What to Expect When Amazon Reports Earnings

It's been a fabulous year so far for Amazon.com (NASDAQ: AMZN). While the S&P 500 has gained less than 4% in 2018, Amazon shares have skyrocketed 50%, driven by its growing dominance in the realm of e-commerce and strength in the company's industry-leading cloud computing business.

Investors will be looking closely at the numbers when Amazon reports the financial results of its 2018 second quarter on Thursday, July 26, after the market close. Let's revisit Amazon's performance last quarter and review the metrics to watch when the company releases its earnings.

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A look back

In the first quarter, Amazon reported sales of $51 billion, up an incredible 39% year over year, excluding a favorable impact from foreign exchange rates. This exceeded both the high end of the company's forecast and analysts' expectations. Net income growth was even more impressive, up 125% compared to the prior-year quarter.

One of the highlights of the quarter was the stunning growth of Amazon Web Services (AWS), the company's cloud computing operation, which grew 49% year over year, generating more than 10% of Amazon's total revenue and 74% of its operating income.

A few things to watch

Amazon's top line is ruled by its e-commerce revenue, so investors will be watching that growth closely. In the first quarter, online sales in North America and international markets grew 46% and 34% year over year, respectively. Watch those growth rates for signs that customers are continuing to flock to its e-commerce platform.


AWS has been Amazon's crown jewel, and adoption of the cloud computing platform has been accelerating. While investors shouldn't expect 50% year-over-year growth indefinitely, there haven't been any indications that it will be slowing measurably any time soon. Watch for any significant drop-off, as competition from other providers is increasing. Amazon has historically been able to maintain its share, even as the overall market for cloud computing services has continued to grow, and I suspect that will continue.

Finally, Amazon will be reporting its financial results shortly after the conclusion of its fourth annual Prime Day, which kicked off at 3 p.m. EDT on July 16 and ran for 36 hours. In previous years, Amazon has shared some of the highlights of the event when it reports earnings, and I expect that will be the case this year.

Looking ahead

For the just-completed second quarter, Amazon forecast net sales in a range between $51 billion and $54 billion, which would represent 38% year over year growth at the midpoint, and include $1.2 billion in expected benefits from the favorable impact of foreign exchange rates. The company expects operating income in a range of $1.1 billion to $1.9 billion, an exceedingly wide scope. It represents impressive growth of 75% to 202% compared to the prior-year quarter.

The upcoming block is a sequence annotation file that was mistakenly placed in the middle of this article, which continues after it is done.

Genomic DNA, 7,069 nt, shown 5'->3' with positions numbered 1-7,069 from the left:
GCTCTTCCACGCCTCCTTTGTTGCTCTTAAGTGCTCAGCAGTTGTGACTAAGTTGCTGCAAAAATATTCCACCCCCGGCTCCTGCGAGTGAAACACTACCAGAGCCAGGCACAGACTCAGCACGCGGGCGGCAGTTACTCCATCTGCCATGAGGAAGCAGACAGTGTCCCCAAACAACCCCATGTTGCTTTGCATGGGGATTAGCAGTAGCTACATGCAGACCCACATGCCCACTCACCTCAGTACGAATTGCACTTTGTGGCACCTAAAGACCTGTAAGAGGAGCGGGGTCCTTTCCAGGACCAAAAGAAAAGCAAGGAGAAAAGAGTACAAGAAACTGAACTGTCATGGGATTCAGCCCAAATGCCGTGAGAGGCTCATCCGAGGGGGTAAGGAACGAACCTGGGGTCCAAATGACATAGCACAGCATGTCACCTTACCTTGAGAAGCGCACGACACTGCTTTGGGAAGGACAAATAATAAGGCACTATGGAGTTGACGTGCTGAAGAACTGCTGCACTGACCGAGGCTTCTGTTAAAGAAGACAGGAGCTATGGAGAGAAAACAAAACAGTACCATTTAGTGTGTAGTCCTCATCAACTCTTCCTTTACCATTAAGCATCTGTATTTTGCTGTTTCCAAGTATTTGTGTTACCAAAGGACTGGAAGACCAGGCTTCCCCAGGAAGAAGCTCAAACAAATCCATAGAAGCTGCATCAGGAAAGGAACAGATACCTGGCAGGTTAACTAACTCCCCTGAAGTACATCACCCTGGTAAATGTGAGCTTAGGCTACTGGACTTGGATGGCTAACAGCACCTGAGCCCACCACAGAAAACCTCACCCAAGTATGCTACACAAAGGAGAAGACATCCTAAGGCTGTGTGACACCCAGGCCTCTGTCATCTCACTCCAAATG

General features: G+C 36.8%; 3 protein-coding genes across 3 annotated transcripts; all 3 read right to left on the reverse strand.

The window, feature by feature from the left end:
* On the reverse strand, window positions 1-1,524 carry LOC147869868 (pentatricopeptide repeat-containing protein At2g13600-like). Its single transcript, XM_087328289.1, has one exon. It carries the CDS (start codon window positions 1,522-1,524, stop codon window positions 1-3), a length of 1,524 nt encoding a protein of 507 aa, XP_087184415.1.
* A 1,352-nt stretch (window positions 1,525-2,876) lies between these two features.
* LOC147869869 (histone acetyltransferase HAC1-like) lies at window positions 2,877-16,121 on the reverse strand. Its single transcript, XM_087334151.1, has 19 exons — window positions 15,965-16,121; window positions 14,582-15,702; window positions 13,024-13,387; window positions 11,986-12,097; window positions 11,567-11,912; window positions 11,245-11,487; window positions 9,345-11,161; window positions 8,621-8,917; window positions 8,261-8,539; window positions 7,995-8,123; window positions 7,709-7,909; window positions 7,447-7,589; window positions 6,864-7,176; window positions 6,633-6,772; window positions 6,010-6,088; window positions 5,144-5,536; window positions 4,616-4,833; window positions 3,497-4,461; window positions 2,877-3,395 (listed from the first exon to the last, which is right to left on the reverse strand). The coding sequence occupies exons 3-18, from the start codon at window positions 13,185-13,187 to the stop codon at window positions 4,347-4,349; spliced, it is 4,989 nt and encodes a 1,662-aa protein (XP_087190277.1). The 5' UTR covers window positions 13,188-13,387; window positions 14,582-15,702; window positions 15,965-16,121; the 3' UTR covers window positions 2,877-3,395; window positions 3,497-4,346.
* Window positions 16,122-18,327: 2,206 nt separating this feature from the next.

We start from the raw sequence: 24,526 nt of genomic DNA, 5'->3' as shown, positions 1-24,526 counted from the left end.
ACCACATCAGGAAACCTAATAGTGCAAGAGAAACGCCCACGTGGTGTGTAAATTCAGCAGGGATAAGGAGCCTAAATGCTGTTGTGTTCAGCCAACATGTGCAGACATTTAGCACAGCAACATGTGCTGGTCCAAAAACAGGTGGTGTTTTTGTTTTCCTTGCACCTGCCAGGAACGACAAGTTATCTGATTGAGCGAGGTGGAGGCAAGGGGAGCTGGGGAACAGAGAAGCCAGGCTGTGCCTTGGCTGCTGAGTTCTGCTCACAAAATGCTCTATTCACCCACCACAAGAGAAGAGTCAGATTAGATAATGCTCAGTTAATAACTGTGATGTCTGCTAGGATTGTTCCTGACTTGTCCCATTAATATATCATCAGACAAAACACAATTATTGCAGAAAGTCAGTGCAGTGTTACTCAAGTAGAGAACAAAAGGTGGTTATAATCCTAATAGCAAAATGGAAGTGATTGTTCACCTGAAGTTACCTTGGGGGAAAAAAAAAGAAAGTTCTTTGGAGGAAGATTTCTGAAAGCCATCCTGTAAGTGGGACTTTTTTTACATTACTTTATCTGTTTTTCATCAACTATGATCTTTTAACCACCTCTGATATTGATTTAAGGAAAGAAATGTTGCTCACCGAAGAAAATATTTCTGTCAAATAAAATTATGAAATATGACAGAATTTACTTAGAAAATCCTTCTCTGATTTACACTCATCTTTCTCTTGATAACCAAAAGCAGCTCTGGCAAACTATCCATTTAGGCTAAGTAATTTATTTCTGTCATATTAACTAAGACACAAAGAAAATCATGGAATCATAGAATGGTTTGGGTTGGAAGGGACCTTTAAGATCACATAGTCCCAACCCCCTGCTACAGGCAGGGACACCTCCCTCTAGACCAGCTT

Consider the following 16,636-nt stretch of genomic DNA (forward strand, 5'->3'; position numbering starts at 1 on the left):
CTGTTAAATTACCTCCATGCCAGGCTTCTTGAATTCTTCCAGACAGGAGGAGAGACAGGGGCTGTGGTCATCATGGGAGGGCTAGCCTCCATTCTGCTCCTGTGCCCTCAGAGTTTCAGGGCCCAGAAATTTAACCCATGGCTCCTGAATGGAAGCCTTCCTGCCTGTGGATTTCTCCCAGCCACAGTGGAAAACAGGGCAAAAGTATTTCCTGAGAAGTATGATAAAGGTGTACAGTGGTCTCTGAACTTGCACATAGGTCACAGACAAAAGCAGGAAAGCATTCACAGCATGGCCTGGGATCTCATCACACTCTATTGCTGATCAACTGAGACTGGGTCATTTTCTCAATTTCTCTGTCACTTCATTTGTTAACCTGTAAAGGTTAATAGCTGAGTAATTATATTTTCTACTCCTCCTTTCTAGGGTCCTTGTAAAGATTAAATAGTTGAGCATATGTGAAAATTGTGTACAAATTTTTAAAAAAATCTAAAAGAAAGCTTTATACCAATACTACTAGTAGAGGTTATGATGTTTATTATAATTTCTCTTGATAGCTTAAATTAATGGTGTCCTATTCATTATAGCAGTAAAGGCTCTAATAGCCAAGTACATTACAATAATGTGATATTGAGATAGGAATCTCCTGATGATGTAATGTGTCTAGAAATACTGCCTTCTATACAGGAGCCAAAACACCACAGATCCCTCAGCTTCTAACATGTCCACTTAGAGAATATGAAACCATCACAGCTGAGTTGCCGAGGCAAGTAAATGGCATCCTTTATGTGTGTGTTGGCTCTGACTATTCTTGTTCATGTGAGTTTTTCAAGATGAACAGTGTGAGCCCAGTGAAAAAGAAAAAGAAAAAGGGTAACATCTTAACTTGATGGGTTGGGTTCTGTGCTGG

Analysts are also expecting significant growth. Consensus estimates are calling for revenue of $53.44 billion, or about 40% higher than the year-ago quarter. Earnings estimates are similarly robust, with expectations of $2.54 per share, up more than 500% year over year, but that requires some context.

Taking the long view

As I pointed out last year, Amazon made several strategic investments during its 2017 second quarter, including an increase in its fulfillment and logistics capability, as well as additional content for its Prime Video library. These moves are in line with Amazon's longstanding preference to make long-term bets and not sweat the quarter-to-quarter results.

Now, a year later, shares have gained more than 75%, investors are cheering, and last year's earnings miss is nothing more than a faded memory.

A final word

It's important to keep in mind that while Amazon is focused solely on the long term, investors can be more circumspect in their thinking. Amazon has a particularly high valuation, recently 220 times trailing earnings, and carries a forward multiple of 138. Any sign of weakness — any at all — and fair-weather investors may run for the exits, in a repeat of last year's behavior.

Amazon has been prescient in its ability to plan for the future, and I don't see any reason for that to change.

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John Mackey, CEO of Whole Foods Market, an Amazon subsidiary, is a member of The Motley Fool's board of directors. Danny Vena owns shares of Amazon. The Motley Fool owns shares of and recommends Amazon. The Motley Fool has a disclosure policy.

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